Every once in a while we all must have had the urge to yell at our bosses and tell them how much do they annoy us. Well, a Saudi Arabia developer ZainAlabdin Tawfiq has come to the rescue.
Every once in a while we all must have had the urge to yell at our bosses and tell them how much do they annoy us. Well, a Saudi Arabia developer ZainAlabdin Tawfiq has come to the rescue. Sarahah is an anonymous messaging app that allows you to send messages to anyone you want without the recipient knowing who the sender is. The app is now going viral. But as the saying goes ‘the grass is always greener on the other side’, the messaging app brings with it a large amount of risks.
It is feared people may start misusing Sarahah. Cases of hateful messages popping up on the screen have surfaced on the ground recently. The concept of the application is so popular that it was ranked one on Apple App Store in over 30 countries in July. Sarahah has taken over people’s life by storm and people have started linking the Sarahah profiles to Snapchat stories. As per a BBC report, the messaging app has over 300 million users already. So what exactly is this app and why is it going viral?
Here are to know all about Sarahah:
1) What is Sarahah app?
According to the description provided on the Google Play Store “Sarahah helps people self-develop by receiving constructive anonymous feedback.” Interestingly, the meaning of the word Sarahah is contrary to the purpose it serves. The word means ‘honesty’ in Arabic, although this honesty is delivered anonymously. The app is available in English as well as Arabic for iOS and Android users.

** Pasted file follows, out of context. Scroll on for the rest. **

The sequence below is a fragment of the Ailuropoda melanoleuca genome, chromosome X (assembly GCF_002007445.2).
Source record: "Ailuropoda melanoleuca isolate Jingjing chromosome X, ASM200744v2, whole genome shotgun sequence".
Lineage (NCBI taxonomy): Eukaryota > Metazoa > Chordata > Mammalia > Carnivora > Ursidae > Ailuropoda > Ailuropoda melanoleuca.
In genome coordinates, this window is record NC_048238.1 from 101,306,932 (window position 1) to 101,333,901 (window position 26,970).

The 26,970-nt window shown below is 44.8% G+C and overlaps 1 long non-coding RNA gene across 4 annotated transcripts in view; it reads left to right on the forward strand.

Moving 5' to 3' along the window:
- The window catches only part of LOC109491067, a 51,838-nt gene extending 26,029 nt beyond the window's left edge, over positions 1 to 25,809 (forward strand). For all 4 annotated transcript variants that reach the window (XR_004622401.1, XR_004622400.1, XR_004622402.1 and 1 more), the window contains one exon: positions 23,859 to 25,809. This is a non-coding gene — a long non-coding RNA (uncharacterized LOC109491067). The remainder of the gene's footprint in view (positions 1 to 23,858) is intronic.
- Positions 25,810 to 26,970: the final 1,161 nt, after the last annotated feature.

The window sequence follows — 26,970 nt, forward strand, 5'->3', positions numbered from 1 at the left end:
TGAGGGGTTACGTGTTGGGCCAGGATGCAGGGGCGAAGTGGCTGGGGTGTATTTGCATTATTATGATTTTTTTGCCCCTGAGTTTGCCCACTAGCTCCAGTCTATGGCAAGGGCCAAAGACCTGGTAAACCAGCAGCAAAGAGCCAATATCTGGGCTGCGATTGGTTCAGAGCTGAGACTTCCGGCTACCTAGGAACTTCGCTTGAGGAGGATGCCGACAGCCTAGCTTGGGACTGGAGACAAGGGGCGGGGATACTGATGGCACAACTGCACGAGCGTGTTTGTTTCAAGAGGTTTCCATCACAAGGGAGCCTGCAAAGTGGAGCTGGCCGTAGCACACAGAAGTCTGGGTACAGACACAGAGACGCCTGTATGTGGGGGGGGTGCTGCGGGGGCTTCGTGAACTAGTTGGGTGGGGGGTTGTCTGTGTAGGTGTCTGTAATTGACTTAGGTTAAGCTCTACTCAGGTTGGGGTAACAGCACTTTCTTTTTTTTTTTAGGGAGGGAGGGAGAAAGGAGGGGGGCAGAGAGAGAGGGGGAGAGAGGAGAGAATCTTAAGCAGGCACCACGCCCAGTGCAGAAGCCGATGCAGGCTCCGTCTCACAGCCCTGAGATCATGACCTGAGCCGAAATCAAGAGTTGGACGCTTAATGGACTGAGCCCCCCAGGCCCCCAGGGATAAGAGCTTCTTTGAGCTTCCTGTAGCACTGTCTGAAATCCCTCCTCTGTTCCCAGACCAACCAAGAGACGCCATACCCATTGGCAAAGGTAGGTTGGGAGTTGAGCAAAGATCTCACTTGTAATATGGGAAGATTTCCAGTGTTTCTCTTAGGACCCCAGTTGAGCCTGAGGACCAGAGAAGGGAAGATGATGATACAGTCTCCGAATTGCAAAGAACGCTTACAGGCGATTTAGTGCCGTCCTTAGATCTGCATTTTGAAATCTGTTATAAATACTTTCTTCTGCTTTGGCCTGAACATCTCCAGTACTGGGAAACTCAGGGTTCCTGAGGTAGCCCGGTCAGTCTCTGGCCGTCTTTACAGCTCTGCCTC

2)So how does Sarahah app work?
Just like other apps, after Sarahah is successfully downloaded, it will ask you to set up an account. Put in the required details like username, name, email, and a password. This messaging app doesn’t require your mobile number, as the idea is to stay anonymous.
Once logged in, you can share your Sarahah link on Facebook, Twitter, WhatsApp or copy the link and post it to a different social network. So, anyone who has the link will be able to send you messages. This could be friends, even strangers who are on the app or those who have not yet downloaded the app.
For sending a message, a user has to click on the link, which will open a text box with a message, “Leave a constructive message.” Obviously, the constructive part is lost on most folks. People can type in their message and hit send. When a user receives the message, they just get the text and don’t know who sent this particular message.
2) What else does Sarahah offer? Is it like a regular messaging app?
No, this app is not like a regular messaging app.The app does not offer anything more than sending a message to anyone by being unknown. There are only messages, search, explore and profile tabs on the app. Options like all received, sent and favourite messages appear in ‘Messages’ tab. When you receive a message you can favourite it or block the user or even report it.
The ‘Favorite’ tab shows messages where you have tapped the heart symbol. The ‘sent’ option shows all the messages that have been sent. Meanwhile ‘Search’ tab lets you search for people to send them anonymous messages. Next up, there’s an ‘Explore’ tab which isn’t live yet.
3) What are the privacy options?
There is not much that can help the users from getting messages. A user can report a message, block the user. Further, a person can decide to become invisible by going on the option of ‘Appear in search’ and disabling it. Another setting ensures that non-registered users can’t message you on the app. The app shows four icons below each message – a red flag to report message, block icon, reply, and a heart icon to mark a message as favourite.
4) So is it worth using such an app?
Sarahah is, for now, masquerading as a fun app among friends who send irritating messages to each other by staying anonymous. But these things can take a u-turn anytime and get out of control. The internet still remains a place which brings out the worst in people and with anonymous messaging, there are grave risks attached.